II. TSA Pre✓TM

TSA is required to provide for the screening of all passengers and property in air transportation.[4] TSA screens every passenger and all accessible property before the passenger may enter the sterile area of the airport and board a flight. TSA screens more than 1.7 million passengers each day at more than 450 airports nationwide. TSA employs risk-based procedures to screen all individuals who pass through the TSA security checkpoints.

TSA is undertaking efforts to focus its resources and improve the passenger experience at security checkpoints by applying new intelligence-driven, risk-based screening procedures and enhancing its use of technology. This approach is based on, among other things, the following premises:

  • The majority of airline passengers are low risk.
  • By having passengers voluntarily provide more information about themselves, TSA can better segment the population in terms of risk.
  • TSA can better increase security by focusing on unknowns; and expediting known and trusted travelers.

TSA has taken a number of actions to implement its intelligence-driven, risk-based approach to aviation security. These actions include expedited screening for passengers 12-years old or younger or 75-years old or older and for U.S. military personnel. These steps enhance aviation security by permitting TSA to focus its limited security resources on passengers who are more likely to pose a threat to civil aviation, while also facilitating and improving the commercial aviation travel experience for the public.

TSA Pre✓TM expedited screening for commercial airline passengers is a key component of this intelligence-driven, risk-based approach to aviation security. Persons generally eligible for TSA Pre✓TM include those who are elite members of participating airlines' frequent flyer programs or who participate in trusted traveler programs recognized by the U.S. Government. These trusted traveler programs include the CBP trusted traveler programs [5] such as Global Entry, NEXUS, and Secure Electronic Network for Travelers Rapid Inspection (SENTRI).[6] Under such programs, following a background investigation, eligible individuals receive an identifying number from the respective program. An airline passenger may provide that identifying number in the KTN field when making a flight reservation. Airlines provide the KTN, along with other Secure Flight Passenger Data (SFPD), to TSA through the Secure Flight program.[7] TSA then compares the submitted information against a list of trusted traveler program participants received from the program sponsor. If the passenger's identifying information matches the entry on the list of trusted travelers, the passenger is eligible for TSA Pre✓TM expedited screening.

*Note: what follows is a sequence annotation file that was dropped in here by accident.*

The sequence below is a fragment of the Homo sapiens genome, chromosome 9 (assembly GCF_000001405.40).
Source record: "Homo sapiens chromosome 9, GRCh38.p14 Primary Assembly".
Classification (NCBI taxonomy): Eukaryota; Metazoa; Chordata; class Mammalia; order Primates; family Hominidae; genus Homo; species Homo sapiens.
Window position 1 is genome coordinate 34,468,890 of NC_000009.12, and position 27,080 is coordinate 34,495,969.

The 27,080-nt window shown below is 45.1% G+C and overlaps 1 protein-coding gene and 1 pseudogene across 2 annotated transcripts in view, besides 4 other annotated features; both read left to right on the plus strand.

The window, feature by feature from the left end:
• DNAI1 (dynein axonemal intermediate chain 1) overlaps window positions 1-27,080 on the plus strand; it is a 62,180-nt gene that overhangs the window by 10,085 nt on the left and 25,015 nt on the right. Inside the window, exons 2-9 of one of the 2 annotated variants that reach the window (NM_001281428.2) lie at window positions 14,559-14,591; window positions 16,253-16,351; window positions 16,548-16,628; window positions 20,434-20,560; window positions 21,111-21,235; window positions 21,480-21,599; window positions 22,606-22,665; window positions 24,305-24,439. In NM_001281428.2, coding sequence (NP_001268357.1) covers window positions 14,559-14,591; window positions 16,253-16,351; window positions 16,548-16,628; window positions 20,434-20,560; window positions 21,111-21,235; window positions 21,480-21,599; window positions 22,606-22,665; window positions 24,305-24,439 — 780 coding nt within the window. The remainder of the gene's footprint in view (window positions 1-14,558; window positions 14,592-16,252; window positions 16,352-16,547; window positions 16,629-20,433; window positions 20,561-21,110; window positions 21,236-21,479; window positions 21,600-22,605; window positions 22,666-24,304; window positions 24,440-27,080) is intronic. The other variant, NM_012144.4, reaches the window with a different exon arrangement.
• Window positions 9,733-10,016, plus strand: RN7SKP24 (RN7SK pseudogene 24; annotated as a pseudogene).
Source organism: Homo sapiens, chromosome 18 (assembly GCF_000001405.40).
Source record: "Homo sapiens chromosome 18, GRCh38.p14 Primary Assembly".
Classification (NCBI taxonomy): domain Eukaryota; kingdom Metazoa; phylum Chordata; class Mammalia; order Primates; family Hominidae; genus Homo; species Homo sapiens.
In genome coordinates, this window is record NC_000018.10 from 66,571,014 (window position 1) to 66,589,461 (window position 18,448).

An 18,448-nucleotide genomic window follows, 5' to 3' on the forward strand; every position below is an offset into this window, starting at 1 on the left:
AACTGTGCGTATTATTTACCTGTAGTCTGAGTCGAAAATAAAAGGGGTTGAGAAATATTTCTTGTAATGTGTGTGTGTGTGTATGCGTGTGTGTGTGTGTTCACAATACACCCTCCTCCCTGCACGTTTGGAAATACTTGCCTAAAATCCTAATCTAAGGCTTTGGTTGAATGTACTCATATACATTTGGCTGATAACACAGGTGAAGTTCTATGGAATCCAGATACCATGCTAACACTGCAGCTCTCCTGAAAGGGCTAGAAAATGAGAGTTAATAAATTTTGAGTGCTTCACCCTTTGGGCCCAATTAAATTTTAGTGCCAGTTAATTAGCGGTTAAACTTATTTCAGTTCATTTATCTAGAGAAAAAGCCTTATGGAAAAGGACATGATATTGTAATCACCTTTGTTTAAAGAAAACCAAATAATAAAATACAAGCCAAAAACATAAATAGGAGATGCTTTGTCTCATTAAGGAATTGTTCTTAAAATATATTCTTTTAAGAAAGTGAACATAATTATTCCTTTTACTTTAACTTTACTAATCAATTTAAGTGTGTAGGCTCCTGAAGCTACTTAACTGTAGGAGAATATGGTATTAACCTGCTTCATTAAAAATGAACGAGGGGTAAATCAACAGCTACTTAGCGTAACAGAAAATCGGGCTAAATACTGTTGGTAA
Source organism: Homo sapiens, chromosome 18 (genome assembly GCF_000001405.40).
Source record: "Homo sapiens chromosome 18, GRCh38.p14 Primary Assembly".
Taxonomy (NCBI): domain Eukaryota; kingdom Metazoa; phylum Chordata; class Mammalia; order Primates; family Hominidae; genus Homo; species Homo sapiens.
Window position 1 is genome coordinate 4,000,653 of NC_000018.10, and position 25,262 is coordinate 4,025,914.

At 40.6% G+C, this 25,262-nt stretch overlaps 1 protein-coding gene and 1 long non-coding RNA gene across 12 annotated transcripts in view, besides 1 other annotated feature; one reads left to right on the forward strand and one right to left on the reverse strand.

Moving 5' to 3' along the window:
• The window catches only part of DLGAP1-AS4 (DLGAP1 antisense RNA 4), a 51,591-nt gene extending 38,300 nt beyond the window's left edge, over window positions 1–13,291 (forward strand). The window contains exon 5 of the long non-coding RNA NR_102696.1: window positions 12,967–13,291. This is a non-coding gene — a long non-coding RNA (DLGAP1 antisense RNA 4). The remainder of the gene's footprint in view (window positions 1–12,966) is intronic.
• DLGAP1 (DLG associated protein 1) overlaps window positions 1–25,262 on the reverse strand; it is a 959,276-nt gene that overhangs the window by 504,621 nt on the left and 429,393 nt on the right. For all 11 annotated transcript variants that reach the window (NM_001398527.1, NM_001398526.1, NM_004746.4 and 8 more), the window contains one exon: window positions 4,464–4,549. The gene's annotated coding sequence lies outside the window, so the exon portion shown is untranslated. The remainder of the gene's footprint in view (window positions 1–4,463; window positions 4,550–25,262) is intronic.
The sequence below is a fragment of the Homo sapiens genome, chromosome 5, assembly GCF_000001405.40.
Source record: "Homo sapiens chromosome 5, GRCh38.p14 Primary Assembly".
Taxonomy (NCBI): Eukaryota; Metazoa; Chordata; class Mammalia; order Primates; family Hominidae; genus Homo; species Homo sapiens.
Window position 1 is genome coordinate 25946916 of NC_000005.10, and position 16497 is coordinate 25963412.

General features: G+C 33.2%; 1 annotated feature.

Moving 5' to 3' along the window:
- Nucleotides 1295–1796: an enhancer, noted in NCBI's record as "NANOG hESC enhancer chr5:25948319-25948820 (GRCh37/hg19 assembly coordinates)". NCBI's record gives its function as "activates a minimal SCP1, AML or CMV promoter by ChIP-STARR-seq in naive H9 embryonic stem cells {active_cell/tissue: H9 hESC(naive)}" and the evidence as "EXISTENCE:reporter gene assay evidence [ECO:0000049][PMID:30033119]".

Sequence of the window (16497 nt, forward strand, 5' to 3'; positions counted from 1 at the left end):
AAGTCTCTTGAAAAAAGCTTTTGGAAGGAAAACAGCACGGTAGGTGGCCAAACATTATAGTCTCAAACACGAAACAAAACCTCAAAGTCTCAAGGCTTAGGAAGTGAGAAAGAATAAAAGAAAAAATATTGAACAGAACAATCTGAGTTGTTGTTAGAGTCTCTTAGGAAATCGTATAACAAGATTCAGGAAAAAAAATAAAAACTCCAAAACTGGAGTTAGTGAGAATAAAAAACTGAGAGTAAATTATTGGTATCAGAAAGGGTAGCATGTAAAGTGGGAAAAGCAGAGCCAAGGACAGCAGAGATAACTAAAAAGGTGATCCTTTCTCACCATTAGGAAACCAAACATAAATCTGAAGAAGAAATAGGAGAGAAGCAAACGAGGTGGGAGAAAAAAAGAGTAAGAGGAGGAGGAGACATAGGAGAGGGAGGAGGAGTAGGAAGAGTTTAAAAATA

The CBP trusted traveler programs have been successful in serving international travelers seeking expedited customs and immigration clearance at ports of entry into the United States and at border crossings into Canada or Mexico. The eligibility of these trusted traveler program members for TSA Pre✓TM expedited screening for flights departing from participating U.S. airports also has been beneficial to both these travelers and the TSA. Consistent with DHS efforts to provide trusted traveler programs, TSA is seeking to expand access to TSA Pre✓TM expedited screening to additional trusted travelers who may not want or need expedited customs and immigration clearance at the border, may not have a passport, or may not live in locations convenient to a CBP enrollment site. Thus, TSA is Start Printed Page 72924establishing the TSA Pre✓TM Application Program to provide travelers another avenue to obtain KTNs that will make them eligible for TSA Pre✓TM.

Members of CBP trusted traveler programs who are U.S. or Canadian citizens will continue to be eligible for TSA Pre✓TM expedited screening. However, those who enroll in the TSA Pre✓TM Application Program will not be able to use Global Entry, NEXUS, or SENTRI for expedited immigration and customs clearance when traveling to or from the United States unless they are already members of these programs.

III. TSA Pre✓TM Application Program

A. Overview